Saturday, June 15, 2013

and then it was over: day #4 of ted nuttall/la crosse workshop

once again (as in seattle) the fourth day of ted's workshop ended with almost all wishing for another day....or two.....or three.

the "lecture" thursday was mainly about composition but also included some suggestions for "must have" books for every artist. i will note some of the one's he recommends shortly. the composition talk was arguably the most important of the four. ted indicated what was meant by composition and why it was so important.

from the onset, one of the most important decisions is determining the size and shape of the painting surface. this will set the tone for the entire rest of the painting. don't just choose a quarter- or half-sheet just because its already in your stack of paper or that there is an easily obtained pre-cut mat for it. one needs to decide what size and shape will best tell the story of the painting.

once that is accomplished, the placement of the major elements, while subordinate to the former, is none-the-less important. here is where it may be a good idea to consider breaking the "rules" (like not centering the major figure in the space, or having the figure looking into the space within the painting rather than near an edge looking out) and then solving this "problem" you have created for yourself so that it works. that is where the challenge lies and also what may speak to a uniqueness that cannot be acquired any other way. small elements can make a big impact. he showed us some paintings with one small detail either changed or omitted, and how much this changed the overall feeling of the piece.

the demo for the day included how ted approaches the details of the hands and reiterated how important the hands were for supporting the emotion and feeling portrayed in the face of the figure. the hands in the demo painting are included here.

"stories of my people" 14"X11"
in the free painting time i finished the first painting by strengthening the value in the background at the top painting and noodling around will a small number of things inconsequential.  i then decided that her head was too much in the center vertically and that i had made a bit of mess of the folds on the bottom of her t-shirt. both were easily(?) fixed, in my mind, by literally ripping off the bottom 2-3 inches. whether this was absolutely necessary, i am not sure, but i feel better about it. one of those things my inner intuitive voice was yammering at me about. here is the finished product.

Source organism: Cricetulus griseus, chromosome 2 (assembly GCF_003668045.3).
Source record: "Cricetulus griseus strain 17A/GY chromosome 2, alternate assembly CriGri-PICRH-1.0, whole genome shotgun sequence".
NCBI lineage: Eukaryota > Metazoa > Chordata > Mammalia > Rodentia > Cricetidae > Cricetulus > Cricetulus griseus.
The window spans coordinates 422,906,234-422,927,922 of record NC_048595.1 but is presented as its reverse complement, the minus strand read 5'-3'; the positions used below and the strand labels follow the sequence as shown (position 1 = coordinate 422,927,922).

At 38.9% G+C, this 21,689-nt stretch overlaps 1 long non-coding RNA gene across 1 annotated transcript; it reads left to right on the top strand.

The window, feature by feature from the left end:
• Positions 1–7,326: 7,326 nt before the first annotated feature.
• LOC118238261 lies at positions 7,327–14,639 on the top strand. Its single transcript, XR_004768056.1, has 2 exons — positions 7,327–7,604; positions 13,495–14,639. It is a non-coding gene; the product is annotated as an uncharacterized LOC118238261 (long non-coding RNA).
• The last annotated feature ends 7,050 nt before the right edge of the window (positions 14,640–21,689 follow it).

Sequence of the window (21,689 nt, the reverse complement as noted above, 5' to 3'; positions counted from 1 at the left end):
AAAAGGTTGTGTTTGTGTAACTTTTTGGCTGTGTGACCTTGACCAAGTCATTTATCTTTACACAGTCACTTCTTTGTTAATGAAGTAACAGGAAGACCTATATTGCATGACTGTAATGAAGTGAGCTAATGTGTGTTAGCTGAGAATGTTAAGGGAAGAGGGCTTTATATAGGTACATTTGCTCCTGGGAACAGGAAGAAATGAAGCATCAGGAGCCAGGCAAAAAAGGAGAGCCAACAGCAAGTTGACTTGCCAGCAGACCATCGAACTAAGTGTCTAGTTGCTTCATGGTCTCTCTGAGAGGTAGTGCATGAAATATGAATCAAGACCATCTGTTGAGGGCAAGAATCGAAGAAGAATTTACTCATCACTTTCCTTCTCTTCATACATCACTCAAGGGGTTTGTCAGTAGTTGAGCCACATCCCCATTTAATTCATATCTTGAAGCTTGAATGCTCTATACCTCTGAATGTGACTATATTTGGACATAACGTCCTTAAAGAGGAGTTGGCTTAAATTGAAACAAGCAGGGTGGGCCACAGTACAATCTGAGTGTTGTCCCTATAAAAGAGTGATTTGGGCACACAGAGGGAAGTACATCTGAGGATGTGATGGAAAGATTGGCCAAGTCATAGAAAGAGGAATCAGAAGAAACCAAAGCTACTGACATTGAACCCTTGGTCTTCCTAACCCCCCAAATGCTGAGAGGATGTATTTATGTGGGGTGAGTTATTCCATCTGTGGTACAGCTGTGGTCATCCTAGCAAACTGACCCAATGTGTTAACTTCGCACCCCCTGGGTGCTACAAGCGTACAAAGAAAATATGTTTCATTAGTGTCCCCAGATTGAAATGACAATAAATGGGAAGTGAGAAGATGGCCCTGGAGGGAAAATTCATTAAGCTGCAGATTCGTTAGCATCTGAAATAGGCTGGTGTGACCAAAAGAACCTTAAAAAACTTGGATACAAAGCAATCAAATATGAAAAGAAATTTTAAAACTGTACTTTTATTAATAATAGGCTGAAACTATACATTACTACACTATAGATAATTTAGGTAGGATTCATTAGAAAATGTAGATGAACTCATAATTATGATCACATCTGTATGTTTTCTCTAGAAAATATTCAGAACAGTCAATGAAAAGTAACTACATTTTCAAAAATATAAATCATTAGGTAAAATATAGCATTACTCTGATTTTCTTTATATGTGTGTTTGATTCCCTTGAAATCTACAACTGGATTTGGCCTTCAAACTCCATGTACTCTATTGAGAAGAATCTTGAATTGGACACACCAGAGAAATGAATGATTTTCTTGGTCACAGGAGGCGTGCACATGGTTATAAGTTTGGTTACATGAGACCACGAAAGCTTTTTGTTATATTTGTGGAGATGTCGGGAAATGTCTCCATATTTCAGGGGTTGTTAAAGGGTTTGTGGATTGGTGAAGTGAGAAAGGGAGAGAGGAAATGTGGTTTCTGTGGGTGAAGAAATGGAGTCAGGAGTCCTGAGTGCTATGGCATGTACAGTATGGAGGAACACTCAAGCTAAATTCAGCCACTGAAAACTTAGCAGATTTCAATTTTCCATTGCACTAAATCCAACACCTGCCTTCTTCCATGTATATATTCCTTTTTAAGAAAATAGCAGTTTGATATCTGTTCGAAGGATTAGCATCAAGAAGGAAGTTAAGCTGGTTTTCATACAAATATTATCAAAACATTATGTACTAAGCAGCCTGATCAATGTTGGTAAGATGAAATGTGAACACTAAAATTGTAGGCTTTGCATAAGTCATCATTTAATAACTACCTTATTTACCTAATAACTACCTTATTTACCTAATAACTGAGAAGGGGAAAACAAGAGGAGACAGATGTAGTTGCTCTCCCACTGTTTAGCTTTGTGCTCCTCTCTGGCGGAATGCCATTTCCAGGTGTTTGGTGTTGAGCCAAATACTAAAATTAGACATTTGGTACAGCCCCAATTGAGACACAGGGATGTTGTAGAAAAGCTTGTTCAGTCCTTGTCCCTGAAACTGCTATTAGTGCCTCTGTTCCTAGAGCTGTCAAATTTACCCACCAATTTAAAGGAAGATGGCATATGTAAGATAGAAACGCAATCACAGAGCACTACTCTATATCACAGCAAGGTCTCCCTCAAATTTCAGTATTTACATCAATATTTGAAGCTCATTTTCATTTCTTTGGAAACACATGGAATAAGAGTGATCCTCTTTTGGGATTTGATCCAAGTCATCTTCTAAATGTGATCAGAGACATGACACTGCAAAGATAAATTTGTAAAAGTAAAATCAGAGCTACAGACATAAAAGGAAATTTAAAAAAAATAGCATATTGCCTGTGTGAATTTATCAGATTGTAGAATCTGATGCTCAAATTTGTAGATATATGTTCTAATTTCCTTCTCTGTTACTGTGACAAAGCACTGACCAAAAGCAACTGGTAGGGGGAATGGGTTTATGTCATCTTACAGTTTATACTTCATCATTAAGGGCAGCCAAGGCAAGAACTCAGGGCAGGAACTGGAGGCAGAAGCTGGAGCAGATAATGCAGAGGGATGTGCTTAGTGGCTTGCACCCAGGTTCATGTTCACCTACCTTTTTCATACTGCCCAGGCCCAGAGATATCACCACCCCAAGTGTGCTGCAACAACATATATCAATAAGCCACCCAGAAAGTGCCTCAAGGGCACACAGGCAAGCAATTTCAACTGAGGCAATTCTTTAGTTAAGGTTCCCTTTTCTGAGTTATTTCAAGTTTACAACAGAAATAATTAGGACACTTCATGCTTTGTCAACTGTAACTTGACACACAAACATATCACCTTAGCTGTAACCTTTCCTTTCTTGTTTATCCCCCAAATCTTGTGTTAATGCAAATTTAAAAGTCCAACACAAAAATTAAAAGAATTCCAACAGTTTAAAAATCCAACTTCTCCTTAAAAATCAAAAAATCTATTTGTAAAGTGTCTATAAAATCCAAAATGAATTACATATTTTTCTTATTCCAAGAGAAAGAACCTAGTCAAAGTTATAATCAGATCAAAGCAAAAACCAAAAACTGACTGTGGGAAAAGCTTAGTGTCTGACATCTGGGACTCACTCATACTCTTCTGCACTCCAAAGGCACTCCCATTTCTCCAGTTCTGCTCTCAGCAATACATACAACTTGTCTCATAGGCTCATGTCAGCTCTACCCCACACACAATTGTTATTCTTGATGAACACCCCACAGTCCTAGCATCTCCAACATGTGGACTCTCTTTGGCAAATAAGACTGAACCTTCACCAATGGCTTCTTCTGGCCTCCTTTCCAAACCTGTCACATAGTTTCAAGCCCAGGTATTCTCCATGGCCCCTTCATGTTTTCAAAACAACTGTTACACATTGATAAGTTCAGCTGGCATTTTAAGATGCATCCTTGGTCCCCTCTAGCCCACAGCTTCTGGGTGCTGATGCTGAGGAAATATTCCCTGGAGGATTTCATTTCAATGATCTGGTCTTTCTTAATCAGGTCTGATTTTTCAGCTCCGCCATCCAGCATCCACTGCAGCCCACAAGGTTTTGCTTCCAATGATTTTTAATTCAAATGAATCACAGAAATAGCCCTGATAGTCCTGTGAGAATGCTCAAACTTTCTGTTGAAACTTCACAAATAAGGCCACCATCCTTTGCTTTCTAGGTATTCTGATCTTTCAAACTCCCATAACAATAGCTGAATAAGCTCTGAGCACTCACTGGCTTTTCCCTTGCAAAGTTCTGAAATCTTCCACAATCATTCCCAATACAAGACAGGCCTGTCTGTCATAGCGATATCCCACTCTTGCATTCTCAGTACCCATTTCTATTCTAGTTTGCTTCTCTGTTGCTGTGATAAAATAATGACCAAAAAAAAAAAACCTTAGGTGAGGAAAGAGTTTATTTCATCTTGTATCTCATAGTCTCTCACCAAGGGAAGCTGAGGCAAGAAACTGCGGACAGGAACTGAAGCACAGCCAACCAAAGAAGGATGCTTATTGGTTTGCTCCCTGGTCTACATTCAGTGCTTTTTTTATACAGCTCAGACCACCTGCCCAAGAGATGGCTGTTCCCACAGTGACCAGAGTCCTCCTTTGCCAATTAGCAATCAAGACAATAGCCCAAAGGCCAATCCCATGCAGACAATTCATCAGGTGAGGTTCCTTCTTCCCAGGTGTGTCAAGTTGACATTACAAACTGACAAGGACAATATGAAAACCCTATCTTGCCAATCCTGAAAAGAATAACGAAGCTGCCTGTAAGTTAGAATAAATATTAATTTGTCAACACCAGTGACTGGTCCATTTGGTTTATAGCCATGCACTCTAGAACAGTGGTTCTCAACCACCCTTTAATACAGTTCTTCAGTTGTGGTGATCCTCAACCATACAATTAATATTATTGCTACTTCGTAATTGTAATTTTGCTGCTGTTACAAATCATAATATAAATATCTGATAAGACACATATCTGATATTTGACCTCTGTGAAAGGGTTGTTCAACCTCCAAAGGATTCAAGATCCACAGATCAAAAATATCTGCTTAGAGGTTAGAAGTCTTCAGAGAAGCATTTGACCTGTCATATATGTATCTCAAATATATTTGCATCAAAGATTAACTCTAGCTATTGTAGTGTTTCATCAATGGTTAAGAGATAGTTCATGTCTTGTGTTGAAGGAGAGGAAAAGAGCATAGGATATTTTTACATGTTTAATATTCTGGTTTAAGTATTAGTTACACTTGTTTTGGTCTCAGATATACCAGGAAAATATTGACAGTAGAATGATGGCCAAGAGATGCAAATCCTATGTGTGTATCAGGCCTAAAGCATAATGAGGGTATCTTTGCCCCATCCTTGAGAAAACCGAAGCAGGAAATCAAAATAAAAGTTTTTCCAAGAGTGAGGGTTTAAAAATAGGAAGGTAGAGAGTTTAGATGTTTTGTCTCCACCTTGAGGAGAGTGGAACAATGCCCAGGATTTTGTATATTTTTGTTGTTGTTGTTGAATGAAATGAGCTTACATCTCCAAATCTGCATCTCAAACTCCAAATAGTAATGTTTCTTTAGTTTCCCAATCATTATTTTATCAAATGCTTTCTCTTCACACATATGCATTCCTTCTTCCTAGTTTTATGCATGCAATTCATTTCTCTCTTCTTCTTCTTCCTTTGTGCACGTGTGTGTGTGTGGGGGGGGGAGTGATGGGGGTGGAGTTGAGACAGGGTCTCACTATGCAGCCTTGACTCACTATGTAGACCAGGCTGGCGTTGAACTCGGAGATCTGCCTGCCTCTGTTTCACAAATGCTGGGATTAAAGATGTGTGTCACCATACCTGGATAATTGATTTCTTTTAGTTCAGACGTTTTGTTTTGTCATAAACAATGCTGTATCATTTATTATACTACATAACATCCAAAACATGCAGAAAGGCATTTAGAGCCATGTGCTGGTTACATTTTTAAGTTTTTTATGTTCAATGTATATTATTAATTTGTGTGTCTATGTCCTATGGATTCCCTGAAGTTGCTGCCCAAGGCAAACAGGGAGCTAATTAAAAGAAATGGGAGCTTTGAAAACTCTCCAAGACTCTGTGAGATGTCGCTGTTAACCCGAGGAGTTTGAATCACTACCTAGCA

with about two hours left of the workshop i decided to start another painting. i quickly (and not too expertly but perhaps adequately enough) drew the cowboy at the left of a sheet of 300# hot press paper that was 11"X15".

beginning of another painting
i followed the usual steps by putting down and initial light wash of scarlet lake, cadmium orange, and cerulean blue mixed on the paper. i incorporated the shadow on the under side of his hat into that largish shape. when that was dry i started modeling the nose and then moved onto the eyes. he has startlingly blue eyes and a ridiculously detailed bandana, both of which i wanted to keep featured. i will have to take a liberal dose of my patience pills when i tackle the bandana.

i put down a light-mid value, variegated wash over the hat that i eventually want to be sort of a buff, felt-like surface. some of the darker areas of his face were strengthened value-wise by glazing with the initial colors and adding some raw sienna as i dropped out the cerulean blue. i put some arbitrary color here and there. perhaps the most noticeable over the near eye with a splotch of prussian blue going from the iris up and over the upper lid into the forehead.  i knew that i needed to solve the problem of the large empty space to the right of the head. decided to try putting down a somewhat stark western-scape with a distant horizon line complete with a butte silhouette or two and a graded wash coming forward in the space at it moved down the paper. i am still left with what if anything to do with the "sky". i am thinking some clouds described by some splotches of blue acting as a negative shape to the white cumulus......we'll see. shown is the stage things were at at the end of our too-few four days with ted.


  1. Always so sad when one of Ted's workshop comes to a close. He is such a great teacher and so generous with himself. Sounds like you had a marvelous time - no surprise there! I love the piece that you did in the workshop. I think it would be an interesting post to show that one and the earlier one of the same woman.

    1. thanks for your comments,dena. yes, it was a great time. i had the opportunity to have breakfast with ted just before he left town on friday morning. an all around good guy and marvelous painter. very giving of his time. i like your idea of digging out the paintings that i have done of this person in the past and post them side by each. i'll see if i can find one or two of them.

  2. You have such a great eye for details , and you just nail the expressions , don't you ! Really good portraits !